Annual statistics reporting from the American Cancer Society shows the death rate from cancer in the US has fallen 20% from its peak in 1991. "Cancer Statistics, 2013," published in the American Cancer Society's journal CA: A Cancer Journal for Clinicians, and its companion piece "Cancer Facts & Figures 2013," estimates the numbers of new cancer cases and deaths expected in the US this year. The estimates are some of the most widely quoted cancer statistics in the world.
A total of 1,660,290 new cancer cases and 580,350 deaths from cancer are projected to occur in the US in 2013. Between 1990/1991 and 2009, the most recent year for which data is available, overall death rates decreased by 24% in men, 16% in women, and 20% overall. This translates to almost 1.2 million deaths from cancer that were avoided.
More to be done
Death rates continue to decline for lung, colon, breast, and prostate cancers, which are responsible for the most cancer deaths. Since 1991, death rates have decreased by more than 40% for prostate cancer, and by more than 30% for colon cancer, breast cancer in women, and lung cancer in men. The large drop in lung cancer is attributed to reductions in smoking, while the large drop in prostate, colon, and breast, cancer is attributed to improvements in early detection and treatment.
While the rates of new cancer cases are declining for most cancer sites, they are increasing among both men and women for melanoma of the skin, and cancers of the liver and thyroid.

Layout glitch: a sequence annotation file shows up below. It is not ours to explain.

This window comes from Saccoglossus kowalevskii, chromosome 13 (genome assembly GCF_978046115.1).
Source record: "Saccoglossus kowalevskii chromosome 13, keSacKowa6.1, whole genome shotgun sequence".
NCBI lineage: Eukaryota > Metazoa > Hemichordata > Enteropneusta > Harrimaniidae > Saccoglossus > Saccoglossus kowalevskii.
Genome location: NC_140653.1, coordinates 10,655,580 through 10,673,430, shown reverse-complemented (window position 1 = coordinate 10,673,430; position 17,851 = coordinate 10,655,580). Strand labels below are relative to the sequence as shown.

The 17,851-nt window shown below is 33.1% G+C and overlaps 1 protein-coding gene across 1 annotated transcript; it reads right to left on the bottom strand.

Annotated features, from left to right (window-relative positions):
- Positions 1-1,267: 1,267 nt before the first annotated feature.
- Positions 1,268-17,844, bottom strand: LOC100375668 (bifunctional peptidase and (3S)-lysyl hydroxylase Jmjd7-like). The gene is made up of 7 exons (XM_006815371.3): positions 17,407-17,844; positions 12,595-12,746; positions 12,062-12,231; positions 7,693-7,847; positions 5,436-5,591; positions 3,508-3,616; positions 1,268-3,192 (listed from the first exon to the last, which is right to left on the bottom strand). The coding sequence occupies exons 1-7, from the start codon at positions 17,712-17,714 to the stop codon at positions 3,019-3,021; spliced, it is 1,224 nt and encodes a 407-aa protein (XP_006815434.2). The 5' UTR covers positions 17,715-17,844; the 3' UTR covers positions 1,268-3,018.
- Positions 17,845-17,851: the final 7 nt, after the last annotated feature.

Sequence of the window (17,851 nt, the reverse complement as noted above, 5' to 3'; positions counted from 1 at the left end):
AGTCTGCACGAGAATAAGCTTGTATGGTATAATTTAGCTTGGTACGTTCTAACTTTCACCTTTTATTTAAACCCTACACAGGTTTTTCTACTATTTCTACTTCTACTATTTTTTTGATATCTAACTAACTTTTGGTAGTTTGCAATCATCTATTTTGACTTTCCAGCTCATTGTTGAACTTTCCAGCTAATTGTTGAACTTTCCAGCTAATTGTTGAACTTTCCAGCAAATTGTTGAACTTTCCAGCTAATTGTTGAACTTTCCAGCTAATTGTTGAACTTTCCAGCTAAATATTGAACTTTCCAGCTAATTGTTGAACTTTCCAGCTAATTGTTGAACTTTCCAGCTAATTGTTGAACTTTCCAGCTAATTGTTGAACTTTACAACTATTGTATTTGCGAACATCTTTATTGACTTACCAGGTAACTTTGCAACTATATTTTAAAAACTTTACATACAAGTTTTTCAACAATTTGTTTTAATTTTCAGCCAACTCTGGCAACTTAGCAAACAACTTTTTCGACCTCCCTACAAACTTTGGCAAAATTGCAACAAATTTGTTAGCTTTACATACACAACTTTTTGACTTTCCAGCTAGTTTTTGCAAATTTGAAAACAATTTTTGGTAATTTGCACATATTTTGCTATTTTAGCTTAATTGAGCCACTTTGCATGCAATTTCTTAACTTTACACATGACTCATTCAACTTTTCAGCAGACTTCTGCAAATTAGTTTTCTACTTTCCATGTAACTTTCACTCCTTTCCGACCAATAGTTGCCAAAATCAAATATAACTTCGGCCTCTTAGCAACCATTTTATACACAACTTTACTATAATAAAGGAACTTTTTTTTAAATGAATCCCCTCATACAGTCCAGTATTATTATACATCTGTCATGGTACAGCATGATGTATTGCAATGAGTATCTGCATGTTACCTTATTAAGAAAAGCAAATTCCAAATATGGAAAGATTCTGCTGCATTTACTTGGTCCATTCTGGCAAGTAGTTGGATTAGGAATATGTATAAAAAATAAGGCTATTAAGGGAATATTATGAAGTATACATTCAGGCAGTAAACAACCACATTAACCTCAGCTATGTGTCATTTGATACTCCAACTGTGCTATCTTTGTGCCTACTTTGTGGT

The rates of new cancer cases and cancer deaths vary quite a bit among racial and ethnic groups. For all cancer sites combined, African-American men have a 14% higher rate of new cancer cases and a 33% higher death rate than white men. African-American women have a 6% lower rate of new cancer cases, but a 16% higher death rate than white women. However, in the past decade, the most rapid decline in death rates occurred among African-American men (2.4% per year) and Hispanic men (2.3% per year).
The reports call for applying existing knowledge about fighting cancer across all segments of the population, especially groups in the lowest socioeconomic bracket, as a way to speed progress against cancer. The American Cancer Society estimates that about one-third of cancer deaths in 2012 will be caused by tobacco use and another one-quarter to one-third will be related to overweight or obesity, physical inactivity, and poor nutrition.
"In 2009, Americans had a 20% lower risk of death from cancer than they did in 1991, a milestone that shows we truly are creating more birthdays," said John R. Seffrin, PhD, chief executive officer of the American Cancer Society. "But we must also recognize that not all demographic groups have benefited equally from these gains, particularly those diagnosed with colorectal or breast cancer, where earlier detection and better treatments are credited for the improving trends. We can and must close this gap so that people are not punished for having the misfortune of being born poor and disadvantaged."
Special section on pancreatic cancer
Each year, American Cancer Society researchers include a special section in "Cancer Facts & Figures" highlighting an issue of cancer research or care. This year, the topic is pancreatic cancer. A lack of progress in primary prevention, early diagnosis, and treatment of pancreatic cancer motivated the authors to address it in this year's report.
Pancreatic cancer is the 10th most common cancer in U.S. men and the 9th most common in U.S. women. Over the past decade, pancreatic cancer death rates in the US have been slowly increasing, in contrast to the downward trend in rates for most other major cancer sites, including lung, colon, breast, and prostate. The special section provides updated information on the occurrence and treatment of pancreatic cancer to inform researchers, cancer control advocates, policy makers, and others, and to help focus attention on this cancer.
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